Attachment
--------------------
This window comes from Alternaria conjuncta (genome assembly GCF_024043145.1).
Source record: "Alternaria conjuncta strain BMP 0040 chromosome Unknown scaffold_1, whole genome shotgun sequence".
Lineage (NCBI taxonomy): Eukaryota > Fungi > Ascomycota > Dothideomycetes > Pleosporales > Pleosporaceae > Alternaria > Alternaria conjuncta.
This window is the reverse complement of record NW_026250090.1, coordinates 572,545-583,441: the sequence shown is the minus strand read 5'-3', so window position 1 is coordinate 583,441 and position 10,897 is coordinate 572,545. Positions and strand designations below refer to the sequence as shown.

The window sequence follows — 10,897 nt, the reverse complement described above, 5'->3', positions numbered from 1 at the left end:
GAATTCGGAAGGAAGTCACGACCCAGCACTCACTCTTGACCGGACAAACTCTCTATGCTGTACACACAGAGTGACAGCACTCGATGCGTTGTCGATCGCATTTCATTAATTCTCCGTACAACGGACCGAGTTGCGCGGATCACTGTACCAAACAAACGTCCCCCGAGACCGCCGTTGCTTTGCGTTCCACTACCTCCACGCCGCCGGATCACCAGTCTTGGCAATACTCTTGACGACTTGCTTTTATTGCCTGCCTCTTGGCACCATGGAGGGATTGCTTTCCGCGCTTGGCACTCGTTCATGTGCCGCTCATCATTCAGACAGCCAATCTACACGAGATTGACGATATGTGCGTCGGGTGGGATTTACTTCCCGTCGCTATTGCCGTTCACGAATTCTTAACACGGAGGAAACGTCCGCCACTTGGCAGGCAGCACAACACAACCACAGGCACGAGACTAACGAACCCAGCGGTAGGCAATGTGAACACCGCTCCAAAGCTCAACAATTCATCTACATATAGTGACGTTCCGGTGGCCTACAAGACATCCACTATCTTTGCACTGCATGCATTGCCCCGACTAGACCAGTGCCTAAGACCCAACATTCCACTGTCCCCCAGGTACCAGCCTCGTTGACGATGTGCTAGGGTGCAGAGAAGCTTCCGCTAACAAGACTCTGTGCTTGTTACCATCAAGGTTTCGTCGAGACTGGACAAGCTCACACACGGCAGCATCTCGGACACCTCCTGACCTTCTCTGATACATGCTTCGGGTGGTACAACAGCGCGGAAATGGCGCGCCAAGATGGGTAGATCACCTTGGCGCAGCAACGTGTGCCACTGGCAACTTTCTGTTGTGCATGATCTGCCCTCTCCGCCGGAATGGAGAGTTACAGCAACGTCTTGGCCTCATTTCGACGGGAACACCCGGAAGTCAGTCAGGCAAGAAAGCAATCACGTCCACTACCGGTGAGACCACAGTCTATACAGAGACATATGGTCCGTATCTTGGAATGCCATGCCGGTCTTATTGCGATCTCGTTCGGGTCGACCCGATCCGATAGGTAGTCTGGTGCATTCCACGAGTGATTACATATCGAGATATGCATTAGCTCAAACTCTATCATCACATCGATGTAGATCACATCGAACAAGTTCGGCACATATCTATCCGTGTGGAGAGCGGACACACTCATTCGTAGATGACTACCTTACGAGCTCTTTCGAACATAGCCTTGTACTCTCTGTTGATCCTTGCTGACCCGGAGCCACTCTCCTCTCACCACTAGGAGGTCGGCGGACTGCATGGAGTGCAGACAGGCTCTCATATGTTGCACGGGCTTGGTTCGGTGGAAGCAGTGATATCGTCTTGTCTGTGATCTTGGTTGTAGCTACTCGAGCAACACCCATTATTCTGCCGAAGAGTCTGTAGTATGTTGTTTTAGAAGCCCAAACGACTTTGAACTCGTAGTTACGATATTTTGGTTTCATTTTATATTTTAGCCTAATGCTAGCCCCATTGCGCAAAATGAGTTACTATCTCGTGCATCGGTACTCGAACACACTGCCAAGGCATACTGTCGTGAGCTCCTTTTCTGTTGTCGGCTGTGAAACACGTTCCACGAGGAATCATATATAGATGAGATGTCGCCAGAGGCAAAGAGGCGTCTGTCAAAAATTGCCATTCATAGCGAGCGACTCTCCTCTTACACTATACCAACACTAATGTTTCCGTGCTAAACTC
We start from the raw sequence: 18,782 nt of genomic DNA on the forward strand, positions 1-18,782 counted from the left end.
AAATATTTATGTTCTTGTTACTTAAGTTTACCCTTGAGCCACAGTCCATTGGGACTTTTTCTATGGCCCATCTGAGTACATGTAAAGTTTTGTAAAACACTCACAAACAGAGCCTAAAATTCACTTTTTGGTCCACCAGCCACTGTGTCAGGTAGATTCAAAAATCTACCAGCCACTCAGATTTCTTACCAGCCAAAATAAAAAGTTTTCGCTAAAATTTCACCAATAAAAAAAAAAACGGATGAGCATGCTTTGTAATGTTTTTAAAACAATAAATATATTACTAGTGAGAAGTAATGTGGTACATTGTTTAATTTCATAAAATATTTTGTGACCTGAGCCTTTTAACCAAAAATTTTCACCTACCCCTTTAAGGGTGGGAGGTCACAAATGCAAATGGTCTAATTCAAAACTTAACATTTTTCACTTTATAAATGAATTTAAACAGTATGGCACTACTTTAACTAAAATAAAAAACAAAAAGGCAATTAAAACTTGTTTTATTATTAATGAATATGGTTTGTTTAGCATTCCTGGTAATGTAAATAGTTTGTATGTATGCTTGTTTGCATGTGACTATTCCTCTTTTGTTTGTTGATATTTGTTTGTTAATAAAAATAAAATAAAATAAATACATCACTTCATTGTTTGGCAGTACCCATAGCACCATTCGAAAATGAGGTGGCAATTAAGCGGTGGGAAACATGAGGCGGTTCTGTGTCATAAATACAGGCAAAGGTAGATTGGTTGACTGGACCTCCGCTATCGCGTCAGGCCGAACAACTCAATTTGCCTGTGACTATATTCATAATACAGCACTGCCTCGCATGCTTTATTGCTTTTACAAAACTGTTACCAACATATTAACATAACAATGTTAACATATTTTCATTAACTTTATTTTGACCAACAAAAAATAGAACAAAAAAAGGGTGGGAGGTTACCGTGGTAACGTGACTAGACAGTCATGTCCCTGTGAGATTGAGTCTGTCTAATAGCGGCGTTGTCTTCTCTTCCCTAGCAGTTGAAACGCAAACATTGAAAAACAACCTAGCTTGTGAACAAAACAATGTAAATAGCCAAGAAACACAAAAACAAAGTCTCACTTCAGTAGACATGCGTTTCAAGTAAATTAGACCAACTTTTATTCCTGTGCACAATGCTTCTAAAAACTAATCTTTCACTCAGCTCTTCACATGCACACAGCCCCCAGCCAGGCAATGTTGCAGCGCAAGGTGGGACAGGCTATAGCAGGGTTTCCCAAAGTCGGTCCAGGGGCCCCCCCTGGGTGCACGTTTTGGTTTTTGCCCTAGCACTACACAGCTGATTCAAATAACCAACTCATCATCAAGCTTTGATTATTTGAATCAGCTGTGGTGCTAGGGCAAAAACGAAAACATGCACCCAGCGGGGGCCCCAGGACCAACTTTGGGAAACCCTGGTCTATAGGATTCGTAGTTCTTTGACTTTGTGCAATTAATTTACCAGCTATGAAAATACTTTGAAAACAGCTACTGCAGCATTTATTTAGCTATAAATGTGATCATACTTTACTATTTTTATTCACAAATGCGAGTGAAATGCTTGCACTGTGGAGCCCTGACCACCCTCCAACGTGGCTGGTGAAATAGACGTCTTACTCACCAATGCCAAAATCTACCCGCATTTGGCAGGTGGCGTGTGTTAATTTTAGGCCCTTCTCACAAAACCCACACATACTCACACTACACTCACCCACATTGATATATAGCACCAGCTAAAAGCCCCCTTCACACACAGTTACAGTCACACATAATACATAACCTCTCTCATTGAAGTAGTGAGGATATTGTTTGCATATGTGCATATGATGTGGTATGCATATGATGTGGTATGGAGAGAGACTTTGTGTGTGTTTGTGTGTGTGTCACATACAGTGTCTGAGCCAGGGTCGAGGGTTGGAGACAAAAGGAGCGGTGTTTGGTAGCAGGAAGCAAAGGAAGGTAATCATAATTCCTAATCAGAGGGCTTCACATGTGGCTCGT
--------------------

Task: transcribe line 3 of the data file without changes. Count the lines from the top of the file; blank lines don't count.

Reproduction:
Lineage (NCBI taxonomy): Eukaryota > Fungi > Ascomycota > Dothideomycetes > Pleosporales > Pleosporaceae > Alternaria > Alternaria conjuncta.